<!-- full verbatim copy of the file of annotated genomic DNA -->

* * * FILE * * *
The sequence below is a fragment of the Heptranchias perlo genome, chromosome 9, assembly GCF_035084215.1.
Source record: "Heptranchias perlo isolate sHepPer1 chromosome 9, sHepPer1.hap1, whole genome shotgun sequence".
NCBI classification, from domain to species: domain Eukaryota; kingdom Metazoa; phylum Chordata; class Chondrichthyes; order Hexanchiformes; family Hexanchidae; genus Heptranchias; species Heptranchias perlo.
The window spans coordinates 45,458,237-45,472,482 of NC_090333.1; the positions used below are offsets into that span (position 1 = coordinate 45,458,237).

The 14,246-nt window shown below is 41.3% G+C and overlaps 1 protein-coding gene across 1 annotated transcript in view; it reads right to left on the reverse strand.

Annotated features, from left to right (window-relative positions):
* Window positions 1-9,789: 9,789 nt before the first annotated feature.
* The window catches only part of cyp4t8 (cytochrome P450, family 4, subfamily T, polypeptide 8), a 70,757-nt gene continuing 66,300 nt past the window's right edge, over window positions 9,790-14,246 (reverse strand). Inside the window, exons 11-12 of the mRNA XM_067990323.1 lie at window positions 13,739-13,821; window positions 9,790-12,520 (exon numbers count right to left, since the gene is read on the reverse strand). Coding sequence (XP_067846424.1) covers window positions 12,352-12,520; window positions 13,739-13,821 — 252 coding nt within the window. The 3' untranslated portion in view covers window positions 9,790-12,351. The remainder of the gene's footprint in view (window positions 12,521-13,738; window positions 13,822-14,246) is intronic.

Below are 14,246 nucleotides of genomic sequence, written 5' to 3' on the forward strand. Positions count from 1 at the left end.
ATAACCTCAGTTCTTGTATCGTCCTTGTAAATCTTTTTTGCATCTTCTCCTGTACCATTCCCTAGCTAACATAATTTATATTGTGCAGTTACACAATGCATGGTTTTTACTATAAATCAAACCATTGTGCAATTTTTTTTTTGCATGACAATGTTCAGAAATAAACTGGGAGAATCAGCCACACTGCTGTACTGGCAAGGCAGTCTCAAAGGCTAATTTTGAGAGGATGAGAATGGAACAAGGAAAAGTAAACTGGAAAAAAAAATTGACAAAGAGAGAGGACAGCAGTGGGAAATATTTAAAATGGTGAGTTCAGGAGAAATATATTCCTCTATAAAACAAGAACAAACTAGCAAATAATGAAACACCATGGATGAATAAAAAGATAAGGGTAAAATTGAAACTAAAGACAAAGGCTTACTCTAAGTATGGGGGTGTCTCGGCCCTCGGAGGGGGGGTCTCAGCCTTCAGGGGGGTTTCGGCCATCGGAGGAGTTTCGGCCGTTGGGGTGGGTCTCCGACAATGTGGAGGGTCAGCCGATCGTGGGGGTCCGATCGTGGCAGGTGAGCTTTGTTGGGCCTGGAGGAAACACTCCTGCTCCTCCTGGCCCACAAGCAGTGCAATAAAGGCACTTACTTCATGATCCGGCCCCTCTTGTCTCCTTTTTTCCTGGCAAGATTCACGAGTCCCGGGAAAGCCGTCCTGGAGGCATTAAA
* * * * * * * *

The sequence below is a fragment of the Heptranchias perlo genome, chromosome 9, assembly GCF_035084215.1.
Source record: "Heptranchias perlo isolate sHepPer1 chromosome 9, sHepPer1.hap1, whole genome shotgun sequence".
NCBI classification, from domain to species: domain Eukaryota; kingdom Metazoa; phylum Chordata; class Chondrichthyes; order Hexanchiformes; family Hexanchidae; genus Heptranchias; species Heptranchias perlo.
The window spans coordinates 45,458,237-45,472,482 of NC_090333.1; the positions used below are offsets into that span (position 1 = coordinate 45,458,237).

The 14,246-nt window shown below is 41.3% G+C and overlaps 1 protein-coding gene across 1 annotated transcript in view; it reads right to left on the reverse strand.

Annotated features, from left to right (window-relative positions):
* Window positions 1-9,789: 9,789 nt before the first annotated feature.
* The window catches only part of cyp4t8 (cytochrome P450, family 4, subfamily T, polypeptide 8), a 70,757-nt gene continuing 66,300 nt past the window's right edge, over window positions 9,790-14,246 (reverse strand). Inside the window, exons 11-12 of the mRNA XM_067990323.1 lie at window positions 13,739-13,821; window positions 9,790-12,520 (exon numbers count right to left, since the gene is read on the reverse strand). Coding sequence (XP_067846424.1) covers window positions 12,352-12,520; window positions 13,739-13,821 — 252 coding nt within the window. The 3' untranslated portion in view covers window positions 9,790-12,351. The remainder of the gene's footprint in view (window positions 12,521-13,738; window positions 13,822-14,246) is intronic.

Below are 14,246 nucleotides of genomic sequence, written 5' to 3' on the forward strand. Positions count from 1 at the left end.
ATAACCTCAGTTCTTGTATCGTCCTTGTAAATCTTTTTTGCATCTTCTCCTGTACCATTCCCTAGCTAACATAATTTATATTGTGCAGTTACACAATGCATGGTTTTTACTATAAATCAAACCATTGTGCAATTTTTTTTTTGCATGACAATGTTCAGAAATAAACTGGGAGAATCAGCCACACTGCTGTACTGGCAAGGCAGTCTCAAAGGCTAATTTTGAGAGGATGAGAATGGAACAAGGAAAAGTAAACTGGAAAAAAAAATTGACAAAGAGAGAGGACAGCAGTGGGAAATATTTAAAATGGTGAGTTCAGGAGAAATATATTCCTCTATAAAACAAGAACAAACTAGCAAATAATGAAACACCATGGATGAATAAAAAGATAAGGGTAAAATTGAAACTAAAGACAAAGGCTTACTCTAAGTATGGGGGTGTCTCGGCCCTCGGAGGGGGGGTCTCAGCCTTCAGGGGGGTTTCGGCCATCGGAGGAGTTTCGGCCGTTGGGGTGGGTCTCCGACAATGTGGAGGGTCAGCCGATCGTGGGGGTCCGATCGTGGCAGGTGAGCTTTGTTGGGCCTGGAGGAAACACTCCTGCTCCTCCTGGCCCACAAGCAGTGCAATAAAGGCACTTACTTCATGATCCGGCCCCTCTTGTCTCCTTTTTTCCTGGCAAGATTCACGAGTCCCGGGAAAGCCGTCCTGGAGGCATTAAA